U.S. Sen. Ted Cruz, R-Texas (Official portrait)
By Ryan Deto
Right after President Joe Biden was inaugurated, he started to rescind a lot of former President Donald Trump’s executives orders. One of those was moving the U.S. back into the Paris Climate Agreement, an international collaboration to reduce global carbon emissions.
That decision probably upset a lot of conservatives, chief among them Trump himself, even though Trump hasn’t actually commented on this, and since his Twitter is suspended forever, he likely won’t be able to, at least not on social media.
Lucky for Trump, his biggest simp, U.S. Sen. Ted Cruz, R-Texas, came to his aid with a pathetic attempt to recapture some Trumpism the day Trump left office.
“By rejoining the Paris Climate Agreement, President Biden indicates he’s more interested in the views of the citizens of Paris than in the jobs of the citizens of Pittsburgh,” Cruz tweeted. “This agreement will do little to affect the climate and will harm the livelihoods of Americans.”
By rejoining the Paris Climate Agreement, President Biden indicates he’s more interested in the views of the citizens of Paris than in the jobs of the citizens of Pittsburgh. This agreement will do little to affect the climate and will harm the livelihoods of Americans.
— Senator Ted Cruz (@SenTedCruz) January 20, 2021
Not only did Cruz literally copy, practically word for word, Trump’s line when he announced pulling out of the Paris Accords, Cruz also repeated tired and false cliches about Pittsburgh in his statement.
For example, he claimed, without evidence, that rejoining the agreement would destroy thousands of manufacturing jobs. Not only have manufacturing jobs been declining in the Pittsburgh region for decades before the U.S. joined the agreement in 2016, even after Trump pulled out, the region continued to lose thousands of manufacturing jobs.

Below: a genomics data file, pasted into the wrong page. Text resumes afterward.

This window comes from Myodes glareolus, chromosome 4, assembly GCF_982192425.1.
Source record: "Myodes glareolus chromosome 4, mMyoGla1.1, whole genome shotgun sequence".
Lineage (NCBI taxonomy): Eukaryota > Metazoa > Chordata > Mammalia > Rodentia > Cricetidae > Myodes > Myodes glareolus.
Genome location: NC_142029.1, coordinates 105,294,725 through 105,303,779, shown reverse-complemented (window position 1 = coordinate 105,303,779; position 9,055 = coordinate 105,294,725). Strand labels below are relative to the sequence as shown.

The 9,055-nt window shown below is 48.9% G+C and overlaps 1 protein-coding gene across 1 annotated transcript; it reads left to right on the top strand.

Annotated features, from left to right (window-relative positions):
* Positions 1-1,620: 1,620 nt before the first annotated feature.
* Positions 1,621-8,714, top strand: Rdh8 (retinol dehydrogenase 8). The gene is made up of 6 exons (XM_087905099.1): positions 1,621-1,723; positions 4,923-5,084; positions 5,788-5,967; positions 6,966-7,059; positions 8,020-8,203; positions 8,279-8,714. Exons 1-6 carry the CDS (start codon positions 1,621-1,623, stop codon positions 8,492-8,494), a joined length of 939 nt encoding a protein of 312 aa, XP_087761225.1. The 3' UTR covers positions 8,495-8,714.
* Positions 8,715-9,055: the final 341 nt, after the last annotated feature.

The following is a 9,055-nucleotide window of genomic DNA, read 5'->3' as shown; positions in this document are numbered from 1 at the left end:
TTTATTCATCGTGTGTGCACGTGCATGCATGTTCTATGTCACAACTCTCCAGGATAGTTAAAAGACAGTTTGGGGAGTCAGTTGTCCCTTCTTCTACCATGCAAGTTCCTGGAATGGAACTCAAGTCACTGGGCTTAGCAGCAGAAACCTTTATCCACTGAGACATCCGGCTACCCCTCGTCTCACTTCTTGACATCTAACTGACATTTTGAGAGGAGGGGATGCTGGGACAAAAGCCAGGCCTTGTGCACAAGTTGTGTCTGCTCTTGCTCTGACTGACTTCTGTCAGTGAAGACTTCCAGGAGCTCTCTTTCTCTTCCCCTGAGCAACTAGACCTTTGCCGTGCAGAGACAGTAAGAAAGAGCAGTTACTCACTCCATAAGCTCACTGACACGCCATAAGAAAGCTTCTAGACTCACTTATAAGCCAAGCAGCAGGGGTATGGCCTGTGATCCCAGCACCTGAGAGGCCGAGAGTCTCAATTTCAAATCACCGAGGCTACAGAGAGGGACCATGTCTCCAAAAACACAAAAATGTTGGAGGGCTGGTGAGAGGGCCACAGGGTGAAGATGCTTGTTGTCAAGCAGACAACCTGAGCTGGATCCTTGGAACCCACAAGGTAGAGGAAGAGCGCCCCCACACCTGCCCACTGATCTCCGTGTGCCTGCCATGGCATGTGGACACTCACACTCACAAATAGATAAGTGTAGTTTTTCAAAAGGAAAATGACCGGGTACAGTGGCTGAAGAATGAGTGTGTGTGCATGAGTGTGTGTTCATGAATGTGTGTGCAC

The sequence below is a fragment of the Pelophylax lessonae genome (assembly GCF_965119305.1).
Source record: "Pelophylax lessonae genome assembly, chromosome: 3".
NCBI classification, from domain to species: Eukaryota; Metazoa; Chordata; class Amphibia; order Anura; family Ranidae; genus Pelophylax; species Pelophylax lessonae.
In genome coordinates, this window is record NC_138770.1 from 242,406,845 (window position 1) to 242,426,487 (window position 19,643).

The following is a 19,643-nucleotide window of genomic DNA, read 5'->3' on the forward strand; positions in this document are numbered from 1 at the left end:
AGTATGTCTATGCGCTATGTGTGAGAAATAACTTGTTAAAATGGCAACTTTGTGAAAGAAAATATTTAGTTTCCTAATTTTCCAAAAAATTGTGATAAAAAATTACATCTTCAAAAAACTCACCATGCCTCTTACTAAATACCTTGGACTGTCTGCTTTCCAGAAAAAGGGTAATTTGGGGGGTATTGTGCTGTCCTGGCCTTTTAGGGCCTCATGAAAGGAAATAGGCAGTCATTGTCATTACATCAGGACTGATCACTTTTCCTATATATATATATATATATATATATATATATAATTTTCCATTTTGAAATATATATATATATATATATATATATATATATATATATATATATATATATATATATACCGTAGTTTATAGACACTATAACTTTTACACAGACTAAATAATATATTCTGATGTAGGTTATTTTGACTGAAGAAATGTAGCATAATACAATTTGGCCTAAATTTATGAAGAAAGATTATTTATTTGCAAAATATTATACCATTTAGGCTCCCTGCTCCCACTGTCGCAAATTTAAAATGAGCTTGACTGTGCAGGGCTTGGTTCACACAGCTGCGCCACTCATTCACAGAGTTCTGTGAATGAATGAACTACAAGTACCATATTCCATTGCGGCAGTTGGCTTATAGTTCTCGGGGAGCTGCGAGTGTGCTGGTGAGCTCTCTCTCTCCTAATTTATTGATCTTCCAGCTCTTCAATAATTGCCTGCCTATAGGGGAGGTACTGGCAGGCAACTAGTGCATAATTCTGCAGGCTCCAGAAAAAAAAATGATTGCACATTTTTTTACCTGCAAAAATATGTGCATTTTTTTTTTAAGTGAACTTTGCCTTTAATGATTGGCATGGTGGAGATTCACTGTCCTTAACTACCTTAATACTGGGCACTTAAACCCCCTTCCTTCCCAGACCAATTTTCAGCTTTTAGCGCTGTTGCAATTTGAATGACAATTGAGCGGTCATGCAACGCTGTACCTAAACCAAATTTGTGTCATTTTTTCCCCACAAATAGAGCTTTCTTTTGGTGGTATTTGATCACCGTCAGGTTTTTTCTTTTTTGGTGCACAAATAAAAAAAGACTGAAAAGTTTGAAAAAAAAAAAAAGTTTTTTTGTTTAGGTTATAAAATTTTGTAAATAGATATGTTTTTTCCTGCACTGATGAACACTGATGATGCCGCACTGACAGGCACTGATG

But even ignoring all that, Cruz’s tweet was really just annoying on all fronts.
- It rekindled a super dumb fight we already had when Trump first said this “Pittsburgh, not Paris” line, forcing all of us Pittsburghers to again tell some out-of-touch politician they don’t know anything about Pittsburgh. And Pittsburgh officials promised to adhere to the climate goals of the agreement, anyway.
- It created another example of a Senator representing another state pretending that he cares about constituents he doesn’t represent. U.S. Sen. Josh Hawley (R-Mo.) claimed he just cared about Pennsylvanians when challenging the results of the Pennsylvania election. Both Hawley and Cruz tried to disenfranchise millions of Pennsylvanians who voted by mail in 2020. So, spare us any crocodile tears that Cruz cares about “citizens of Pittsburgh” when just a week ago he was OK with taking away many of their votes.
- Cruz’s tweet led to many on social media reposting Pittsburgh Mayor Bill Peduto’s viral tweet response to Trump that every Pittsburgher has seen at least a dozen times already. Peduto is running for re-election, so he can take any chance for free pub he can get, but Pittsburghers don’t need to see the tweet anymore. We know! (Peduto has had the tweet pinned to the top of his page for years and removed it yesterday after Biden rejoined the Agreement.)
As now Lt. Gov. John Fetterman pointed out in 2017, Trump’s “Pittsburgh, not Paris” line was likely just a signal to a conservative base in rural Pennsylvania. That base loves Trump, and arguably still does. But what is sad about Cruz’s copycat ploy is that Pennsylvania conservatives don’t like him nearly as much.
So happy that USA has finally rejoined the Pittsburgh Agreement. Welcome back!
— Greta Thunberg (@GretaThunberg) January 21, 2021
In the 2016 GOP primary in Pennsylvania, Trump beat Cruz by more than 550,000 votes. Cruz did even worse when only looking at results from Pittsburgh-area counties.
Trump insulted Cruz’s wife during that election, and yet Cruz willingly came to Trump’s aid shortly after, anyway. And now, even after Trump lost in 2020, Cruz is still simping hard and annoying everyone in the process.
Ryan Deto is a reporter for Pittsburgh City Paper, where this story first appeared.
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